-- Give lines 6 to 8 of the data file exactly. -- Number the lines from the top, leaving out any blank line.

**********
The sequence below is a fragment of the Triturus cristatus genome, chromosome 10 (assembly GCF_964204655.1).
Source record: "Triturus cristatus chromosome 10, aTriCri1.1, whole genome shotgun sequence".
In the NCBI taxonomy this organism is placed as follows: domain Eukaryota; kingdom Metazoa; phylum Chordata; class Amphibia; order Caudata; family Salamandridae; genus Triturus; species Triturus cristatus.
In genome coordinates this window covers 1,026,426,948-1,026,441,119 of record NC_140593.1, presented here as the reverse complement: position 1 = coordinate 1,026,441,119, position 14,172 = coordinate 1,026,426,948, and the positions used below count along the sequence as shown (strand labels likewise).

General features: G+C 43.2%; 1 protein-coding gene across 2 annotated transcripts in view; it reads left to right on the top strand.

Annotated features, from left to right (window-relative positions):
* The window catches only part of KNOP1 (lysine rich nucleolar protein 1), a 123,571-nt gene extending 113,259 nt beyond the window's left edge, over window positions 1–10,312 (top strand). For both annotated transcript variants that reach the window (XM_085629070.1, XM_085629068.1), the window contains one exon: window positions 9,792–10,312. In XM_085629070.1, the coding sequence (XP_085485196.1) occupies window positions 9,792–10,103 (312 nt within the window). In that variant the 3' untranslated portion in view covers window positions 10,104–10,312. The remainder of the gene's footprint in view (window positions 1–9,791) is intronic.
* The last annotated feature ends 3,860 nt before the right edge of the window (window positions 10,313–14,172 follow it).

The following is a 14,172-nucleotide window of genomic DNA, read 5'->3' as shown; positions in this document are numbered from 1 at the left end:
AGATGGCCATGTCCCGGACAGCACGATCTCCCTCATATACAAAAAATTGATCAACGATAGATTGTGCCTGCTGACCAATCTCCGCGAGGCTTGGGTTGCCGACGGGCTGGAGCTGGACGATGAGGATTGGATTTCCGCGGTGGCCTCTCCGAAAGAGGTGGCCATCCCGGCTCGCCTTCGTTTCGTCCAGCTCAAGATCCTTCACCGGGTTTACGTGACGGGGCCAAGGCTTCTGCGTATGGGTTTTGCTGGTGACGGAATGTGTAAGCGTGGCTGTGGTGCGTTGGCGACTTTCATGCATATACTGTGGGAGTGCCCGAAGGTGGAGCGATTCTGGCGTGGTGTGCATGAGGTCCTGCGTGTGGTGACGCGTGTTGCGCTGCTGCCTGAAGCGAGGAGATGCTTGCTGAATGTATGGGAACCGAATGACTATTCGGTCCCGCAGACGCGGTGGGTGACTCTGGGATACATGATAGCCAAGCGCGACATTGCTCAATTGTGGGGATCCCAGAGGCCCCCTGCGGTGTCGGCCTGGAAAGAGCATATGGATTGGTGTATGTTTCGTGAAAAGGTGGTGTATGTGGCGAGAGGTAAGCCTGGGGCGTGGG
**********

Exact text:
Annotated features, from left to right (window-relative positions):
* The window catches only part of KNOP1 (lysine rich nucleolar protein 1), a 123,571-nt gene extending 113,259 nt beyond the window's left edge, over window positions 1–10,312 (top strand). For both annotated transcript variants that reach the window (XM_085629070.1, XM_085629068.1), the window contains one exon: window positions 9,792–10,312. In XM_085629070.1, the coding sequence (XP_085485196.1) occupies window positions 9,792–10,103 (312 nt within the window). In that variant the 3' untranslated portion in view covers window positions 10,104–10,312. The remainder of the gene's footprint in view (window positions 1–9,791) is intronic.
* The last annotated feature ends 3,860 nt before the right edge of the window (window positions 10,313–14,172 follow it).